What the NFL Playoffs Can Teach Us About A Lawyer’s Social Media Efforts?

by Mike Mintz on January 4, 2010 · 1 comment

in Martindale-Hubbell Connected,Uncategorized

My son Gilad in his Jets pajamas the night of the BIG game.

My son Gilad in his Jets pajamas the night of the BIG game.

I am a NY Jets fan … and yes, for most of my life I have been disappointed.  All of that changed this weekend with the Jets crushing defeat of the Cincinnati Bengals, rocketing them into a NFL Wild Card Playoff spot.  With a rookie star quarterback (Mark Sanchez), a key new receiver (Braylon Edwards), and a brand new coach it is easy to be excited about all of the change.  That alone would hardly be enough to win football games.  The Jets needed to put numbers on the board, and playing well meant converting red zone opportunities (being within 10 yards of the end zone) into touchdowns.  Lawyers need to do this with social media: turn participation into new relationships and new business.

Kevin O’Keefe wrote a fantastic blog post on this topic today, Can Social Media Kill Your Law Practice?  He gives some great practical tips for lawyers who want to use social media without getting swallowed up by new tools, or what David Allen calls, “the shiny red ball.”   The point that resonated most strongly with me was the need for lawyers to take their client development efforts beyond just the “red zone” of social media content creation and interactions.  I left this comment on his blog:

Too many companies want to jump onto Twitter, build a 1,000,000 person following and hope that the traditional 2% marketing rule applies. My experience has also been that a tool like Twitter is good for meeting new people and searching for real-time information, but if I want to convert that into something lasting the next step is taking the conversation to a new communication medium, whether that is email, phone, or in-person. For law firms the same principle applies, converting your social media contacts and efforts into new business requires an initial effort of building your presence, a continued and consistent effort of having conversations, and then the next step that Kevin describes of “deploying real-world client development skills.” Just like the NY Jets getting to the red zone won’t mean much unless they convert to a touchdown, a lawyer’s social media efforts come up short unless they are turning them into new contacts, thought leadership opportunities, and clients.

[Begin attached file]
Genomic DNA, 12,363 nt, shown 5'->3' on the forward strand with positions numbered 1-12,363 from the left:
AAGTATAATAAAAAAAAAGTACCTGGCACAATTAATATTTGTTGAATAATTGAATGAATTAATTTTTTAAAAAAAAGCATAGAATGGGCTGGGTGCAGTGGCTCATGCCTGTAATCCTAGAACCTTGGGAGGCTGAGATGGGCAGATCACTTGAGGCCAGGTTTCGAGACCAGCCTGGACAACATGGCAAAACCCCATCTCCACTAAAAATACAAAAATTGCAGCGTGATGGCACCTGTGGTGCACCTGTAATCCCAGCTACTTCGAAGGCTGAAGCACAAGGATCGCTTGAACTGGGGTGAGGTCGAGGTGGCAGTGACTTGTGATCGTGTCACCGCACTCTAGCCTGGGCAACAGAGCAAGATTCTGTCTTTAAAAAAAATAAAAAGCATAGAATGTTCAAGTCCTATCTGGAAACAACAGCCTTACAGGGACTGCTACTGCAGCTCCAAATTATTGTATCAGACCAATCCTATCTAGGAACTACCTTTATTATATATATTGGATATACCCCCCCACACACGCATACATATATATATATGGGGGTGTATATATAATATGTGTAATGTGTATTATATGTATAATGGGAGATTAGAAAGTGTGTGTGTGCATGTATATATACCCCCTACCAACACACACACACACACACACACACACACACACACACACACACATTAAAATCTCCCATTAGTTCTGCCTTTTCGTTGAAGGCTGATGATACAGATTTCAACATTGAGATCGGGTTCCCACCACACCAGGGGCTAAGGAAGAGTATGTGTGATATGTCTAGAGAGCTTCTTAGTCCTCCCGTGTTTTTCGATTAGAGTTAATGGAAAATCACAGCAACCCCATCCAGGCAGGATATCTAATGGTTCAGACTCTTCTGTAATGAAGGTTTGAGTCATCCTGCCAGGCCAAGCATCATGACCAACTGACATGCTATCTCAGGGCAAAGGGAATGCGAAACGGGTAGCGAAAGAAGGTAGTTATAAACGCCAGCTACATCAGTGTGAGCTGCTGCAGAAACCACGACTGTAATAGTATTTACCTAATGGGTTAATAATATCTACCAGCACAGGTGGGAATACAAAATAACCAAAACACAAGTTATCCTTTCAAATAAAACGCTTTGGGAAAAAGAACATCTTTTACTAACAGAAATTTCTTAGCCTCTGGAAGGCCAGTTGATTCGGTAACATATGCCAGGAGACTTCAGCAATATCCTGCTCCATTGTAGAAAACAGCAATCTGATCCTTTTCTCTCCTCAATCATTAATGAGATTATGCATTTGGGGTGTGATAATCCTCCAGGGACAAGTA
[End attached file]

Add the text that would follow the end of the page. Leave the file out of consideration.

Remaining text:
Participation is just the first step.  Building the relationship comes next.  With the relationship comes the trust, and with the trust usually a referral or direct business.  It works the same way online as it does in the real world, the only difference being you have greater scale online.  With social media activities your messaging and branding can reach more people with less effort, conserving resources to share firm thought leadership.

What are some of the ways you are converting social media activities into real world business?

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